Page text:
Dec 2, 2010 10:30 AM, By Don Kreski
How to write an effective press release.
Remember that a good release must offer the writer or editor something of value.
It's hard to find fresh content for every issue of any publication, so magazines and newspapers are looking for good ideas and interesting material. The best stories educate and entertain; they present useful information in a creative, enjoyable way.
As you write your release:
- Keep the message simple, and write clearly and concisely.
- Look at publications in your target market and try to write in a style that's similar to what they would use.
- Realize that you are imitating the style of a news story, not an ad or a brochure.
- Stick to the facts. Be honest. Do not fabricate information. Check everything that you write.
- It's OK to include opinions, but if you do, find an appropriate person to quote and state the opinion as his or hers. Even still, most editors will react poorly to obvious hype. If you find yourself using words and phrases such as "breakthrough," "state-of-the-art," or "world-class," you may be overdoing it.
- Your headline should be short, descriptive, and, ideally, eye-catching.
- A subhead can help explain your topic at a glance.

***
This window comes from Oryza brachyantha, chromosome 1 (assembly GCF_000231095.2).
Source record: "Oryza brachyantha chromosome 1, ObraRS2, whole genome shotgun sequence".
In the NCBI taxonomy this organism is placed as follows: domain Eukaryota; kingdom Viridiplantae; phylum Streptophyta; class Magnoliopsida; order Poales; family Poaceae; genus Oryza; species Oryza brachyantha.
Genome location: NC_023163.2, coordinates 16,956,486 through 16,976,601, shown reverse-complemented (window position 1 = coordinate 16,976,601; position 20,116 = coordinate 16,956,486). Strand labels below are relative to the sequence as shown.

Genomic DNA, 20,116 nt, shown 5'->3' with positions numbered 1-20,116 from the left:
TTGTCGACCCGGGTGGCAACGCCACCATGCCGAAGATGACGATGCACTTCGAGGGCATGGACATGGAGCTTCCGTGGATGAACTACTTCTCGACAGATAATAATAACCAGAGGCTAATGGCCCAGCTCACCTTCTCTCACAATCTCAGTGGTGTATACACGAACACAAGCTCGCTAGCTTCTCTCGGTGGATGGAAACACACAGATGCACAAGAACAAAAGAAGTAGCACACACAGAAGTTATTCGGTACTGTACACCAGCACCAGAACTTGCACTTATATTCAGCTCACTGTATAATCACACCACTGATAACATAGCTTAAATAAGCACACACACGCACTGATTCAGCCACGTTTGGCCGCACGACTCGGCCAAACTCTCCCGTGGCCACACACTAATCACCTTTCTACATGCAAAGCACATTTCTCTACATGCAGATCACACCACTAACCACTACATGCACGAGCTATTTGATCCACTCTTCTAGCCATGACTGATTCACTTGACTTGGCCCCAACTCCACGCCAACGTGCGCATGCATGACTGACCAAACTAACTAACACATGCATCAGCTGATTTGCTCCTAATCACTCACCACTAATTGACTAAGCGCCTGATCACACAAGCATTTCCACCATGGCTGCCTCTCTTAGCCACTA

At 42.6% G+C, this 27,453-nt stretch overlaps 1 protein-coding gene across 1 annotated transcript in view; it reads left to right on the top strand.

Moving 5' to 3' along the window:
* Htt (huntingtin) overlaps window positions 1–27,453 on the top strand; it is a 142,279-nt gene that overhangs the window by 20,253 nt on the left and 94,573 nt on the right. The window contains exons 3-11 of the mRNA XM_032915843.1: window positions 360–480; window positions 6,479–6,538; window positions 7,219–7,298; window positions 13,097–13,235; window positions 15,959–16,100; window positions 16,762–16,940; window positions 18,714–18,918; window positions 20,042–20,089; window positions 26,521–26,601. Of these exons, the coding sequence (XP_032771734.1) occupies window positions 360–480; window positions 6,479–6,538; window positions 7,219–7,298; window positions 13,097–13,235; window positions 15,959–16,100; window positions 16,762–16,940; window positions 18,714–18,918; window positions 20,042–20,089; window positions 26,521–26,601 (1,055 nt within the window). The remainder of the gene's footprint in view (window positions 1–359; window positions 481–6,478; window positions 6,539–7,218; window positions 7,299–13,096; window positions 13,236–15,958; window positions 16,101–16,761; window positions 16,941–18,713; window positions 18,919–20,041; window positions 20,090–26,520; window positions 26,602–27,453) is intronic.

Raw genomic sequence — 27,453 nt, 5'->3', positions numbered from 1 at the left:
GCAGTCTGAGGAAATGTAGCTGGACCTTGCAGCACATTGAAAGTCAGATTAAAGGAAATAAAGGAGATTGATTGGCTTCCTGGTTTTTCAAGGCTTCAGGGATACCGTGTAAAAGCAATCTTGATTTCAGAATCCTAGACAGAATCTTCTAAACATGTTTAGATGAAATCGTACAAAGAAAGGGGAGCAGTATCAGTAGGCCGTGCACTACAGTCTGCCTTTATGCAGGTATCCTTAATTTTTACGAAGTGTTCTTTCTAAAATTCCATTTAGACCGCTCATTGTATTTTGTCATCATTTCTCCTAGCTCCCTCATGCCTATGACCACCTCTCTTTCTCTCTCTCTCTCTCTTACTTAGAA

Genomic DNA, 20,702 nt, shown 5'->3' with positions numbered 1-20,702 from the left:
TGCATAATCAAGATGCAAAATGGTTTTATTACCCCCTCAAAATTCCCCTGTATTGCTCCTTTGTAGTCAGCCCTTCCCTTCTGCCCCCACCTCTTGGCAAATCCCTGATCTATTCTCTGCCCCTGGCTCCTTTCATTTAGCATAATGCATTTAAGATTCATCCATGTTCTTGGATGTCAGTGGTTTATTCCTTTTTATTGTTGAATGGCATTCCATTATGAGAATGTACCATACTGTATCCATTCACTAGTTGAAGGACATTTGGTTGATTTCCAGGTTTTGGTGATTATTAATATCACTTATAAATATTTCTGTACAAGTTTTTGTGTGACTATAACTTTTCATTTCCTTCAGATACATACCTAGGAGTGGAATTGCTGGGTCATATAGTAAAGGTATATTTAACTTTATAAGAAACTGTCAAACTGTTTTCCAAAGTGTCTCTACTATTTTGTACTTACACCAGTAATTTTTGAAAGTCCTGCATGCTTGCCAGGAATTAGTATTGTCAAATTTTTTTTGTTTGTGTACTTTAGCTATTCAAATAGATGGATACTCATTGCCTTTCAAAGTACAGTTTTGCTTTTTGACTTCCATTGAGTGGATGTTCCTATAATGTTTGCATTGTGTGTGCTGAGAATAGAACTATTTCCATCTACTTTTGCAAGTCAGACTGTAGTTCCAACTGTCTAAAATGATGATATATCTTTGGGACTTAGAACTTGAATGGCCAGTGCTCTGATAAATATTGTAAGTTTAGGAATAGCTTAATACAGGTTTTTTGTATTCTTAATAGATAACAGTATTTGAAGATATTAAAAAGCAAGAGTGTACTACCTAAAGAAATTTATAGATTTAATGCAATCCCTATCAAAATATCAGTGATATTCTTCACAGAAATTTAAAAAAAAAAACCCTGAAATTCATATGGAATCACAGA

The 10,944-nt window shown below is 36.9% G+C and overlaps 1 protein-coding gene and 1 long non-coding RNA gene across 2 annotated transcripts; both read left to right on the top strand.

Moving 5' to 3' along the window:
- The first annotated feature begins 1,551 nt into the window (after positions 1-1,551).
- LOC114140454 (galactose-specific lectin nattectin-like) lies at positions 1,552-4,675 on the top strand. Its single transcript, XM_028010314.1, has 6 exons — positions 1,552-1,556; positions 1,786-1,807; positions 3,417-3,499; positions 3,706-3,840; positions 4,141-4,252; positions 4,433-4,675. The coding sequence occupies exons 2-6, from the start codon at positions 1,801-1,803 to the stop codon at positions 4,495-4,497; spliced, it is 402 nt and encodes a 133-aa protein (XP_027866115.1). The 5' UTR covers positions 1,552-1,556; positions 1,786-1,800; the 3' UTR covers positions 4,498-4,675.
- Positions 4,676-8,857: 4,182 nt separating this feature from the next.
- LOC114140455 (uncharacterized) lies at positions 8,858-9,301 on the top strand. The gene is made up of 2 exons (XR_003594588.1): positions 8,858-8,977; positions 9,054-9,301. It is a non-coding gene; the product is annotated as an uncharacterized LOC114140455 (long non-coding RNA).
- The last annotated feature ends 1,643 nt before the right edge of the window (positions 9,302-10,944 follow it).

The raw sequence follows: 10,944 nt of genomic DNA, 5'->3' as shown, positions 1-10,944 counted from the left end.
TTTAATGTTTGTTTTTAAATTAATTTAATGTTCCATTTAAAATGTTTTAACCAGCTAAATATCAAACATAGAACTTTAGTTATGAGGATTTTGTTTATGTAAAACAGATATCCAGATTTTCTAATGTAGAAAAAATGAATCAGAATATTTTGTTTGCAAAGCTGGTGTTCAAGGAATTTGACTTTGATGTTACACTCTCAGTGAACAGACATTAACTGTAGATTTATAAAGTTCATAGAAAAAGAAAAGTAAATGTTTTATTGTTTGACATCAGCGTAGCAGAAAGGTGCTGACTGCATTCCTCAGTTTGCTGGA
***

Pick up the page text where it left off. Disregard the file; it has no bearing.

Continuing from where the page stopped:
- Some publicists like to include a summary just below the subhead: one or two sentences intended for those who like to skim through releases. If you do this, be sure to identify it as a "summary" or otherwise set it off.
- Begin your release with a dateline including the city of issue, state, and date.
- Try to present your most interesting and important idea first and in an engaging way. A good lead is difficult to write. Expect to spend more time writing this first sentence than anything else in your release.
- Structure your message in descending order, with the crucial points first and supporting material later.
- Consciously include the five W's of journalism: who, what, when, where, and why (and if applicable, how).
- You'll want to include all five as early as possible: in your headline, lead, or certainly in your first paragraph.
- Assume your reader is intelligent but perhaps unfamiliar with industry terms. Briefly describe or clarify any technical information you include.
- Try to keep the release to one page, usually at least 300 but no more than 800 words. When you have more information, break it up into separate pieces: the story itself, a background sheet about the company, full specifications on a new product, and so on.
- Write a brief statement about your company for the end of the release. Include any special credentials your company may have in the market area you are writing about.
- I like to put contact information at the top of the release, but many publicists put it at the bottom, and some in both places. Include the name of the best person to contact, the company name, phone number, and website. If you include an email address, don't use your main email, as it may end up in online publications and be picked up by spammers.
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